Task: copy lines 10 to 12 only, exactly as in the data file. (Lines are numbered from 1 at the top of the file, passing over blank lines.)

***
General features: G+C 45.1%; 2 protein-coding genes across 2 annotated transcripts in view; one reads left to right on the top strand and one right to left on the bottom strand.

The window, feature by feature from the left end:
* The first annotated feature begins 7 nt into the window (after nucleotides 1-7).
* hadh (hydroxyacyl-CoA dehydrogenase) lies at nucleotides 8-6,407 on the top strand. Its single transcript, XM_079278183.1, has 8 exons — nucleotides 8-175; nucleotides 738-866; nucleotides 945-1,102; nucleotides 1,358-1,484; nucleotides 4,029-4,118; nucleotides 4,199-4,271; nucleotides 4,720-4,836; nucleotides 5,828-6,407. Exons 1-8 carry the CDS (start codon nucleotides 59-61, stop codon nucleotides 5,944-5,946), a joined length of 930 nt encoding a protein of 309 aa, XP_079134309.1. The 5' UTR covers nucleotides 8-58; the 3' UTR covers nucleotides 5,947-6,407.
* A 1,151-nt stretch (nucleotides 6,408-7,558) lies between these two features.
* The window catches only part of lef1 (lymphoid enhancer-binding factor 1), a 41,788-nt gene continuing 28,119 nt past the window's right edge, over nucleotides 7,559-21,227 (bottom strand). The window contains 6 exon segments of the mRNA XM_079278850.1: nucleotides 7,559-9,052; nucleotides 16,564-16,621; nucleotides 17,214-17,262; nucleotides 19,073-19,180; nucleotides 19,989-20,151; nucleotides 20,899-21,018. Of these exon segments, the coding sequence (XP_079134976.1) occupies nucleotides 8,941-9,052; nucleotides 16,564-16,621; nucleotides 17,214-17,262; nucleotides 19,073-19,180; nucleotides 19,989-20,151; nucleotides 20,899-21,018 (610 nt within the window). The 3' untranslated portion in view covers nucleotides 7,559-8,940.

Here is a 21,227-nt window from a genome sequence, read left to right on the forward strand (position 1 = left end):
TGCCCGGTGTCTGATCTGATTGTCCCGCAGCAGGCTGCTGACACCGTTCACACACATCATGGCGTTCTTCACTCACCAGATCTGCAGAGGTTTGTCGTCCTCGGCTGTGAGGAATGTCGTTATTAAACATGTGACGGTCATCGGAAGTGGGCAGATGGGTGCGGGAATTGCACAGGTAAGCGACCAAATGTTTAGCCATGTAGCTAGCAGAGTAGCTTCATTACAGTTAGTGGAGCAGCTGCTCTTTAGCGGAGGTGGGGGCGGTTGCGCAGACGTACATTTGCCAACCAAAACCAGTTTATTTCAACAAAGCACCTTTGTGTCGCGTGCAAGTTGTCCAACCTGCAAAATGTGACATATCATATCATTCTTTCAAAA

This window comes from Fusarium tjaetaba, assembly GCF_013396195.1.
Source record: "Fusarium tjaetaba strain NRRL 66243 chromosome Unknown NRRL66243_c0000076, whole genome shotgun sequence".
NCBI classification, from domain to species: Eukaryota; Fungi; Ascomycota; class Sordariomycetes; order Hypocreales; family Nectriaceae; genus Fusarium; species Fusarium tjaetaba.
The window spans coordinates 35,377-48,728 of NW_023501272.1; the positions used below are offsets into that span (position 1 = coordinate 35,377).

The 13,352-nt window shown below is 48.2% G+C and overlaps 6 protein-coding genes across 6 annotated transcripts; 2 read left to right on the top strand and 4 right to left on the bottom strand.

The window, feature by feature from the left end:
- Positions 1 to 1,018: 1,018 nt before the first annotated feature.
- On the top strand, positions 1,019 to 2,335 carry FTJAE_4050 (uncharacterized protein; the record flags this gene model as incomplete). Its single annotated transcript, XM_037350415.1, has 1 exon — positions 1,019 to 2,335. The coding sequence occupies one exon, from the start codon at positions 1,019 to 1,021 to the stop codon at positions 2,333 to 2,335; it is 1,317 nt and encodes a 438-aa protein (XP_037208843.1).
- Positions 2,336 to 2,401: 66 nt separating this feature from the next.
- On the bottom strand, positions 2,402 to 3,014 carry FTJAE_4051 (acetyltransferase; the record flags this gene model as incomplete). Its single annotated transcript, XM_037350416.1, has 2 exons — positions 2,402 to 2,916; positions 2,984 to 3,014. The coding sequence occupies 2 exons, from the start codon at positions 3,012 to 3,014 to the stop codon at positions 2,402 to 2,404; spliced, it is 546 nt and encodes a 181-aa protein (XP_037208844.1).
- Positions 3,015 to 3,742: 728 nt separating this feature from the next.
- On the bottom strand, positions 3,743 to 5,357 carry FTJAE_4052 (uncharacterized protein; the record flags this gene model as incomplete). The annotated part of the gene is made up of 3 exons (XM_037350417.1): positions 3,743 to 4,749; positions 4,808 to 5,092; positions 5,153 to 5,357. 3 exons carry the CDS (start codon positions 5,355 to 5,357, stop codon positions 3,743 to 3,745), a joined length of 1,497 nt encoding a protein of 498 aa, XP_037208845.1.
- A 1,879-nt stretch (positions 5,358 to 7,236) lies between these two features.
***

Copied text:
Source record: "Fusarium tjaetaba strain NRRL 66243 chromosome Unknown NRRL66243_c0000076, whole genome shotgun sequence".
NCBI classification, from domain to species: Eukaryota; Fungi; Ascomycota; class Sordariomycetes; order Hypocreales; family Nectriaceae; genus Fusarium; species Fusarium tjaetaba.
The window spans coordinates 35,377-48,728 of NW_023501272.1; the positions used below are offsets into that span (position 1 = coordinate 35,377).